Pardoned Turkeys Spend a Night in a Hotel First

After an evening in a $350 hotel room, today President Obama will spare the birds from the butcher’s block

Two turkeys spent last night in the Willard Intercontinental Hotel in Washington, DC. Photo: John Greim/LOOP IMAGES/Loop Images/Corbis

Today, President Obama will deliver the annual turkey pardon, a tradition that began in 1989 in which two birds—the National Thanksgiving Turkey and an alternate—are "pardoned for crimes they have not committed," Marina Koren writes for National Journal. The turkeys, named Mac and Cheese, journeyed nine hours from their home in Fort Recovery, Ohio, to be in Washington, D.C., for the big event. After arriving on Monday, they were put up in a room befitting of such honored guests—their own $350 per night third-floor double at the historic Willard InterContinental Hotel, Koren reports.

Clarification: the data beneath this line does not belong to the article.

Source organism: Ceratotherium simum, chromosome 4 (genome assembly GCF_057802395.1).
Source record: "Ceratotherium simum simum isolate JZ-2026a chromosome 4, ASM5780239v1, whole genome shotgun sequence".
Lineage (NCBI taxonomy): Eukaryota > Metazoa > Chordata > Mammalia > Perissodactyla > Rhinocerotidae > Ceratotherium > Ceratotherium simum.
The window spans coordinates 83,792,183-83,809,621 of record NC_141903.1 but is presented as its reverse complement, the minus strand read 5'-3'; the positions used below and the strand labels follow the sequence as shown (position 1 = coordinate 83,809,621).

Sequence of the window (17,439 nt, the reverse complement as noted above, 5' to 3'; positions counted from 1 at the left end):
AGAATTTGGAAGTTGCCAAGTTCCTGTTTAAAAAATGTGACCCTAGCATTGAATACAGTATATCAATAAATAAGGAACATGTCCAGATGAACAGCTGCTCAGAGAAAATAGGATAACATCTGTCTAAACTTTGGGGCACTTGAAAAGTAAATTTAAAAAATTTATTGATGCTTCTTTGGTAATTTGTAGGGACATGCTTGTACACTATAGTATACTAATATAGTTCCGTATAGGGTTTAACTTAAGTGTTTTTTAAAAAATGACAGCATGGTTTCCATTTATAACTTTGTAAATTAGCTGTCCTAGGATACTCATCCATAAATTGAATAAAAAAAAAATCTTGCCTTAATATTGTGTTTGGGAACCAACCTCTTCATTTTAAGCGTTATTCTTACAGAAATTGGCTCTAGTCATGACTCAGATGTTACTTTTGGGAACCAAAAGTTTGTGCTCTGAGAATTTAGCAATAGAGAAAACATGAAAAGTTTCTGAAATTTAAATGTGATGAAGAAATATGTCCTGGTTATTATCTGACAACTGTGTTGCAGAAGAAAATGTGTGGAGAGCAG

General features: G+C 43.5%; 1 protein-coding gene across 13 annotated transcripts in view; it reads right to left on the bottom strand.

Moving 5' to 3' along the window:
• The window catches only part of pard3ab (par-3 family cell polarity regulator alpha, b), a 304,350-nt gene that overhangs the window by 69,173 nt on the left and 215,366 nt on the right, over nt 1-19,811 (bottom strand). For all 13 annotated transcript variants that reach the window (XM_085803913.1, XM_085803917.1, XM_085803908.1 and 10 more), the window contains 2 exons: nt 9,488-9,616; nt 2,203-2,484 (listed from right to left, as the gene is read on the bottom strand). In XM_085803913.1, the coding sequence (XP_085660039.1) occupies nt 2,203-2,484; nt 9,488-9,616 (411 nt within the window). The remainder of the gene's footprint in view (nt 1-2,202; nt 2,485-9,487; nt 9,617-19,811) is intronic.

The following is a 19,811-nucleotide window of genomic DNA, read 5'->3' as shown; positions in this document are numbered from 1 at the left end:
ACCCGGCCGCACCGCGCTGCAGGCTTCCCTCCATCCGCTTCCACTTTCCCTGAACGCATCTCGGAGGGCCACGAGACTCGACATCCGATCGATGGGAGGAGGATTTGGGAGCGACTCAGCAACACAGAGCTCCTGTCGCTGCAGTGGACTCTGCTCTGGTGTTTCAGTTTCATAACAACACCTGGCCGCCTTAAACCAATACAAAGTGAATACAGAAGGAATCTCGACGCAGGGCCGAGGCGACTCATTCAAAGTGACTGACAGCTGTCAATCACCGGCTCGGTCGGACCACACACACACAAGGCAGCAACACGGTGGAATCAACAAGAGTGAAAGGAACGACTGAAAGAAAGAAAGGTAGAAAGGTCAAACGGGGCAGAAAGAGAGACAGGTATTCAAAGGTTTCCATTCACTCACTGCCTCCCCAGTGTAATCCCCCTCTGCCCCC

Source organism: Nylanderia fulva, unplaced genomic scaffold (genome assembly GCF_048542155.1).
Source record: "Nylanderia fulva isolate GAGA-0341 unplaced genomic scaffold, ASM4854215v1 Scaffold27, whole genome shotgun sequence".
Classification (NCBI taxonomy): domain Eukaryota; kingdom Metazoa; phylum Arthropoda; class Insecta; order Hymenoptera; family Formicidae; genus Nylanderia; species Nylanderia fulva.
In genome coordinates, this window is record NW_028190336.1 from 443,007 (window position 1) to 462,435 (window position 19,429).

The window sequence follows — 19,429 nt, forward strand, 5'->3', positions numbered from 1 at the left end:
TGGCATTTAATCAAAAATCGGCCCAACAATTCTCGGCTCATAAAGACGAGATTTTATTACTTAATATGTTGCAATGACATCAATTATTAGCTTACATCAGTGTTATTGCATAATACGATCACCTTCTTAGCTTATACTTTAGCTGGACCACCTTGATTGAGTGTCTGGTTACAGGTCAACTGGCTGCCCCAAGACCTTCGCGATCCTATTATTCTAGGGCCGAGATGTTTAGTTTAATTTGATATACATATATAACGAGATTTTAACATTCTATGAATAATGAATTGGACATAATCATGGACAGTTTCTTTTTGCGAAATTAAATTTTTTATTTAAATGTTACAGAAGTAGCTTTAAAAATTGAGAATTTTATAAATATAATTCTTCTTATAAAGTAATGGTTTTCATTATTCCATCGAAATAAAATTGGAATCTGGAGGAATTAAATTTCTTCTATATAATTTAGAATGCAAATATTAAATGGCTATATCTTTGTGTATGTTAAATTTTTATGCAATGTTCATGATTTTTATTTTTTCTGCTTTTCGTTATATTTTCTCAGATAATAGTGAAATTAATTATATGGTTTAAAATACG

The luxurious third-floor room, which costs upwards of $350 a night, looked as it would to any other guest. There was a widescreen TV, a mini fridge, views of downtown Washington. And then there was the small entryway covered in a thick layer of wood shavings....At about 50 pounds each, the birds are technically in violation of Willard hotel policy requiring all pets to weigh no more than 40 pounds

Mac and Cheese were selected based on their plumage and impressive struts, said Gary Cooper, their owner and the chair of the National Turkey Federation, the organization that covers the cost of the hotel room for the birds. After the ceremony, he added, Mac and Cheese will be transported to a farm in Virginia to live out their short but dinner table-free lives in peace. 

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